If You Swim in the Sewer…

Tragedy brings out the both the best and the worst in people. In the wake of the tragedy at Virginia Tech sewer-dwelling vermin are registering and selling domain names related to Virginia Tech, but they aren’t the threats. The floaters these sewer-dwelling vermin are swimming with are the jerks trying to use social engineering to gain control of your computer. One such attack involves an email message that claims to have video footage of the shooter. If you are sick enough to follow the link to see the bad news you will not see the shooter, but you will get bad news. The link leads to a file designed to compromise your computer.

 

Essentially every time you hear about a tragedy there will be some piece of sewage with a computer trying to break into your computer by promising video or pictures of bad news. As always, if you go looking for bad news you will find it – it just may not be someone else’s bad news you run into.

 
If you are looking for sewer news, guess what your computer is going to get filled with?

 

 
Randy Abrams
Director of Technical Education

Author ESET Research, ESET

6 Responses to “If You Swim in the Sewer…”

  1. Sasa says:

    I am afraid not much people will read this comment. You should put BLOG Link on the main page screen. I am telling this because I like Your comments.
    And Yes, there will always be e-mails about good and nice or such as Virginia Tech tragedy news that will try to trick users, but as long as there are this way of informing and I always warn my friends to install security software and be carefull.
    Thank’s for information and keep in that direction.
    Best Regards.

  2. NOD32 Fan says:

    Not sure if your comment about being “sick enough” is a correct response to how curious people naturally are in situations like this. In a society that thrives on blood, torture and death, these types of attacks will flourish because the footage is usually available. It is up to companies like yours to prevent malware from infecting machines, not make judgements on people who visit these websites.

    As for those putting the malware up on these sites, well I would assume that we all agree that those folks are taking advantage of tragedy, and are therefore sick and dangerous. But, they are just doing this because they know we are curious, not anything else. You can hate me for being curious, or call me sick, but it is not my fault that these videos are readily available, and also not my fault that someone wants to attach malware to it.

  3. Randy Abrams says:

    OK, point taken. Perhaps silly, naive, or foolish would be a better adjective.

    The reason the people are sending the emails to trick you into visiting the web site it to steal from you. The malware they put up is almost always aimed at gaining control of your computer to send spam and/or steal personal information that can be used for identity theft and financial theft.

    I don’t hate anyone for clicking on the emails, but curiosity must be controlled at times.

    It isn’t the user’s fault that these creeps try to exploit people, however the user bears some responsibility in the secure use of their computer. All of us at all of the legitimate security companies do our level best to help protect users, however the user is the first line of defense. It’s a lot like driving. You have a myriad of security devices in a car. There are seat belts, airbags, and brakes to name a few. As a driver you are still responsible for the safe operation of your car. You can’t put on your seat belt, hit the gas and fail to steer or brake when appropriate and then blame someone else if you wreck the car and get injured.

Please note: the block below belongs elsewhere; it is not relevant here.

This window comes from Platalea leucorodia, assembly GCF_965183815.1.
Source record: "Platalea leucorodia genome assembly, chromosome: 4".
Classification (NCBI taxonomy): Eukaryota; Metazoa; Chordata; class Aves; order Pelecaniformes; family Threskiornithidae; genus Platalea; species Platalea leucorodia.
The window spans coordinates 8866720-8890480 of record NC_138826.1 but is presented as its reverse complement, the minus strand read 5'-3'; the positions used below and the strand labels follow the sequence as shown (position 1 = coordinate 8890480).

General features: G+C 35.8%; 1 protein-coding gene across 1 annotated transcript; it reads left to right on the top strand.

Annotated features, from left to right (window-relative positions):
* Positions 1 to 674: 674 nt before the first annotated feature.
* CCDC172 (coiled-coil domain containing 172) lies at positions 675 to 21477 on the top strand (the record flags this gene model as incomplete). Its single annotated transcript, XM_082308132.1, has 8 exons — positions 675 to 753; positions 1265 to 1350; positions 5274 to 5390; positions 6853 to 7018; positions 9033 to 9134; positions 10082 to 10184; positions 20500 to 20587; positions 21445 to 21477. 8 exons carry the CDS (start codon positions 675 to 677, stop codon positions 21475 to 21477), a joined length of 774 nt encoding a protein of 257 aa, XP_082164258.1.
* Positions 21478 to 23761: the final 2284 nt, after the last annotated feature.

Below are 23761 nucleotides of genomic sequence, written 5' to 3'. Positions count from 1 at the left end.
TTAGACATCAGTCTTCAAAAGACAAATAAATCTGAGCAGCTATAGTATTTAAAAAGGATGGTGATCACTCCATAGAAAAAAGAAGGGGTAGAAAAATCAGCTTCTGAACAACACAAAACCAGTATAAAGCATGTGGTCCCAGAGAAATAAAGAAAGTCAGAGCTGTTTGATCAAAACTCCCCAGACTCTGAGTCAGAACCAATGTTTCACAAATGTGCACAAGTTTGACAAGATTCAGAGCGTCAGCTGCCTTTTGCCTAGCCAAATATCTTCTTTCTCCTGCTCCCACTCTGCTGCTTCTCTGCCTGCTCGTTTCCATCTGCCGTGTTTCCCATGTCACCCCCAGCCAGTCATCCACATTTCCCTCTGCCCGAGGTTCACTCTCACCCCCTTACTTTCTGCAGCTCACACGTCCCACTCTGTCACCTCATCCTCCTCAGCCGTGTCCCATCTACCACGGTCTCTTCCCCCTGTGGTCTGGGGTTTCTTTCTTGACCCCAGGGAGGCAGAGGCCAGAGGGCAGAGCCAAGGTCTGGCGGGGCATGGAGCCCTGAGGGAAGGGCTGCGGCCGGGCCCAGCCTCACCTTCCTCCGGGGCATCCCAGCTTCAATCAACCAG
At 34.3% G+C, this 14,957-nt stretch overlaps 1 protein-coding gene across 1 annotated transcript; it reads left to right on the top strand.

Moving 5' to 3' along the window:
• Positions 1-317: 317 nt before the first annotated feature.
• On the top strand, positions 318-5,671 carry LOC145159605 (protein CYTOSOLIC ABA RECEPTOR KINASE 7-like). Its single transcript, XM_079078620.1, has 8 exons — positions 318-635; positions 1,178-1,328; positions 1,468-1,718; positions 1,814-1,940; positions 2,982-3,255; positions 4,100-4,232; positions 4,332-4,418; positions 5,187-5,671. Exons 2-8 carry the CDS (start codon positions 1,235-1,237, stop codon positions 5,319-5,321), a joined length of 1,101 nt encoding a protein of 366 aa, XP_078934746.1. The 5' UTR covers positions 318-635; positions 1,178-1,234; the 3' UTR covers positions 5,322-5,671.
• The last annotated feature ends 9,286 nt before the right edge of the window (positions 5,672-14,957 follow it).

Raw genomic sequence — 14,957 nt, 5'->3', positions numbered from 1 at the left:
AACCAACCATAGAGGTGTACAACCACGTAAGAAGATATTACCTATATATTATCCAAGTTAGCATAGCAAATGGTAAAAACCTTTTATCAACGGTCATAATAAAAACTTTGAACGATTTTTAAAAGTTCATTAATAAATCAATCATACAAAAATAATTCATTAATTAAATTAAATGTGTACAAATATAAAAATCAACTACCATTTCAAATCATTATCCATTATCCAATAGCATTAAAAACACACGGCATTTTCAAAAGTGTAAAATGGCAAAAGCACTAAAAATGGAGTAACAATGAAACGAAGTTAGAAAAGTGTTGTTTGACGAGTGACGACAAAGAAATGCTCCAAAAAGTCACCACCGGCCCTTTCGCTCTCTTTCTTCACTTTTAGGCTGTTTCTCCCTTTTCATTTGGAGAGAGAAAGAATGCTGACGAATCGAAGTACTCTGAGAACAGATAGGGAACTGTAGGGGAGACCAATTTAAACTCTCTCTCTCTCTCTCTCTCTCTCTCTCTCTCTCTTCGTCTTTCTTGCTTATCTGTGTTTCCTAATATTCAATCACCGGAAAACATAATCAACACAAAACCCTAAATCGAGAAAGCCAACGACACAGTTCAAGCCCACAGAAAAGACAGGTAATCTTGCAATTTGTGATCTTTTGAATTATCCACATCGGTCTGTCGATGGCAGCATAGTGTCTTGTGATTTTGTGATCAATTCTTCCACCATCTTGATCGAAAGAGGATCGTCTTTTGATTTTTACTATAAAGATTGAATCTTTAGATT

When you get an unsolicited email claiming to provide something of interest to you it’s time to stop and think for a minute. Does it look like it came from someone you know? If not, then why is this person sending it to you? For your benefit? I think not. If it looks like it came from someone you know the email address can be spoofed. Is the message consistent with the types of messages this person normally sends? Is there anything about the email that would make it appear that the sender actually knows you? If you look at these scams you will see that they are very generic. There is nothing specific to the recipient.

    Anti-virus is one layer of defense, just as a seat belt is one of many devices for safety. No single defense mechanism can be relied upon exclusively for safety though.

    Happy and safe computing to you!

    PS, if you want gore, stick to the mainstream media. They thrive on this stuff and are a lot safer!

    Randy

  4. NOD32 Fan says:

    I understand that security is a process, not a product. Now, take my grandmother for instance, who knows how to turn the computer on and not much else. Or, my little cousin, the most curious teenage kid ever. How is he to know that the e-mail just sent to him by a friend is not infected?

    Yes, antivirus is one layer of defense, but for most it is the only thing keeping them from completely falling apart when they surf or chech e-mail. So, although sick things exist, and folks are trying harder than ever to exploit the masses, companies like yours are in the business of keeping these animals from being successful. Keep up the good work ESET, we are all behind you and your staff on this one.

  5. Randy Abrams says:

    We’ll keep doing our best, both with NOD32 and by trying to help the average user understand how to use their computers more safely!

  6. NOD32 Fan says:

    Thanks! And, I agree with the other comment on this page, your blog should be on the front page;) As always your expertise is a breath of fresh air in a world of bloated comments and biased opinions. Cheers!

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